The Transifex Command-line Client is a command line tool that enables you to easily manage your translations within a project without the need of an elaborate UI system.
You can use the command-line client to easily create new resources, map locale files to translations and synchronize your Transifex project with your local repository and vice verca. Translators and localization managers can also use it to handle large volumes of translation files easily and without much hassle.
If your distribution or operating system does not include a package for transifex-client, please refer to the section Getting the client.
Notice: This version of Transifex Client is fully compatible with Transifex.com and requires Transifex 1.2.
To make sure that transifex-client was installed correctly, try running it with the following command:
If everything was completed, then you should see a brief help message and basic instructions on how to use the tool. You can also view the available commands by running:
To get more information for each command you can use tx help *command*.
A brief introduction to the most commonly used commands provided by transifex-client follows.
The tx init command is used to initialize a project.
This is very similar to the way most VCS systems treat the init command. Use this command to create a new project in the current directory. This way you will be able to manage all translation files of the project that exist under the project’s root directory.
Here’s a sample run:
$ tx init Creating .tx folder... Transifex instance [https://www.transifex.com]: Creating skeleton... Creating config file... No configuration file found. No entry found for host https://www.transifex.com. Creating... Please enter your transifex username: user Password: <...> Updating /home/username/.transifexrc file... Done.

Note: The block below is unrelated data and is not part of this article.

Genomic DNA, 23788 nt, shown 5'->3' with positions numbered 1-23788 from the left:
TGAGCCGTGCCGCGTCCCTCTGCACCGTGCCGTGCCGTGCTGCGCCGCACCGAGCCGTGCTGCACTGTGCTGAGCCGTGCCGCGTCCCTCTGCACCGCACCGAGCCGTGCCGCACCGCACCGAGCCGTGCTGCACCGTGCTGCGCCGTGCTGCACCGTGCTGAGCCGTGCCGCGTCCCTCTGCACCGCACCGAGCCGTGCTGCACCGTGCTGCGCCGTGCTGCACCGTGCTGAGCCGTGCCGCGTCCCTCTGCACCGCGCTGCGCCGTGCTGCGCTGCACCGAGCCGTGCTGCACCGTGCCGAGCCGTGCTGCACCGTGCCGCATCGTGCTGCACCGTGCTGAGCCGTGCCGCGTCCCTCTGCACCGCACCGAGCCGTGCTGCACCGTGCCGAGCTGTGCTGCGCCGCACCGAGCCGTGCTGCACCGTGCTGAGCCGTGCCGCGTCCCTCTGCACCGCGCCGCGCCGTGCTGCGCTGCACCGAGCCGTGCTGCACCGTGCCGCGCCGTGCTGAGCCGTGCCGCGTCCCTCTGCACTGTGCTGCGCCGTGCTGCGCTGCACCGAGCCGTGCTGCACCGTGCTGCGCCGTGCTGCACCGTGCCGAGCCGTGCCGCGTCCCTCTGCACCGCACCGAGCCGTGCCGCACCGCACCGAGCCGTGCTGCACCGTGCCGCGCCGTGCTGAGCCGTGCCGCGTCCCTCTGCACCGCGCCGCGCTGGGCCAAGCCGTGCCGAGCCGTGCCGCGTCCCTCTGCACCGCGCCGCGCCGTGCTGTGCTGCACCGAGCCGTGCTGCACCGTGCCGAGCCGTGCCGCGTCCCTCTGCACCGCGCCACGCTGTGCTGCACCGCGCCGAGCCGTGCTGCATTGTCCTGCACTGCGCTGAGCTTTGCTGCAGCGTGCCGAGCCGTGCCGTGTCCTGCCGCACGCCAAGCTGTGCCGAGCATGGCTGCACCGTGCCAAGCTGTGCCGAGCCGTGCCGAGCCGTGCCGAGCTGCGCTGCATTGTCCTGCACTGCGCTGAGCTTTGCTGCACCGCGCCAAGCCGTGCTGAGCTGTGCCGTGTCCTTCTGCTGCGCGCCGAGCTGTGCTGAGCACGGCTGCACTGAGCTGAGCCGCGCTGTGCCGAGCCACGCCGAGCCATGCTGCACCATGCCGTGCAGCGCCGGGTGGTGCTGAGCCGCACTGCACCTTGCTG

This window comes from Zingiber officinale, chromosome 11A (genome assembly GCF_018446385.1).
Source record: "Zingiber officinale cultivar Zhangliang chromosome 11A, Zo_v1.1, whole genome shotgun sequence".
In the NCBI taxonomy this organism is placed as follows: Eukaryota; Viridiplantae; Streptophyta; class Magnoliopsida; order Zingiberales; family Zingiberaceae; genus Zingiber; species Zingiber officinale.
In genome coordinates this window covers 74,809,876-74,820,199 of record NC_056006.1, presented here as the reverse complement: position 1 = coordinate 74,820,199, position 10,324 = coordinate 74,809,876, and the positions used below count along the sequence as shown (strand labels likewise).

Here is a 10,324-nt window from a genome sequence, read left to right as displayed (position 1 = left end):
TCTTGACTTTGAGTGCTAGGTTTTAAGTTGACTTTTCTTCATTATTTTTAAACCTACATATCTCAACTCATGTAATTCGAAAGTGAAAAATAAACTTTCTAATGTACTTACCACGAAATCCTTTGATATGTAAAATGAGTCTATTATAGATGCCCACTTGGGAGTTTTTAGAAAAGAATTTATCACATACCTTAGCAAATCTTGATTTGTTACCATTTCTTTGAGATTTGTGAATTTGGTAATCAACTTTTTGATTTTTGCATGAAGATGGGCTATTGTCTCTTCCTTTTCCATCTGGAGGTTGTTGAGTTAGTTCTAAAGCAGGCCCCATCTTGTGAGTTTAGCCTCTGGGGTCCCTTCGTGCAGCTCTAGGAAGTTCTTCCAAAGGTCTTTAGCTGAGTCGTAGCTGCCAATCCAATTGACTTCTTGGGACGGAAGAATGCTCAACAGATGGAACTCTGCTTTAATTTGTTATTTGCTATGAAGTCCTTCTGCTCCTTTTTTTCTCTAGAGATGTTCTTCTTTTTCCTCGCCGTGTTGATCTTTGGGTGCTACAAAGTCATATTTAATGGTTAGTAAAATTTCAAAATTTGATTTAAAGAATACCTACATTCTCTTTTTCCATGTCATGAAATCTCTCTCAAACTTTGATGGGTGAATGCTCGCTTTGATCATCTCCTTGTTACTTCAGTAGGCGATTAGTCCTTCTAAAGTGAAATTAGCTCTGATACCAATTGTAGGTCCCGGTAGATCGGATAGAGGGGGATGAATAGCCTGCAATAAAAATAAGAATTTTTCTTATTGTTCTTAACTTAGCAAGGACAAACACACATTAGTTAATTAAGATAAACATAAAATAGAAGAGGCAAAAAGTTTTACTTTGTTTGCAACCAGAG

It is safer to use encrypted http instead of plain http in order to avoid having your user credentials crossing the wire out in the open. Make sure that you use https over http whenever it is available.
If you are using the client against the Transifex.com servers, the client will ask for your permission to change any http URLs to https ones.
You may run this command from anywhere on your filesystem. It will basically create a small file which stores the mapping between your local files and Transifex resources.
If you have a software project in VCS and would like to commit this config file, in order to make it available to anyone who clones your repository, run the command in the root directory of your repo.
You might be managing multiple projects and would like a single configuration file. This is common with translators, who use the client to manage their contributions across projects. In this case, you may run this command outside of the git repos.
If you want to automate the project initialization, the init command offers some options to set the default host, username and password so that you can use it with non-interactive scripts. For more info check the help page of the command ('tx help init').
tx set [options]
This command is an aggregation of all functions needed to initialize and setup a local Tx project either with by using local files or remote files directly from the Transifex server.
tx set --auto-remote <url>
The command above can be used to initialize a local project for the remote Project, Release or Resource specified by the url. Then you can pull or push translation files from and to the server as usual. The supported urls are the following:
|Resource||https://www.transifex.com/projects/p/transifex/resource/txo/||Set up a single resource.|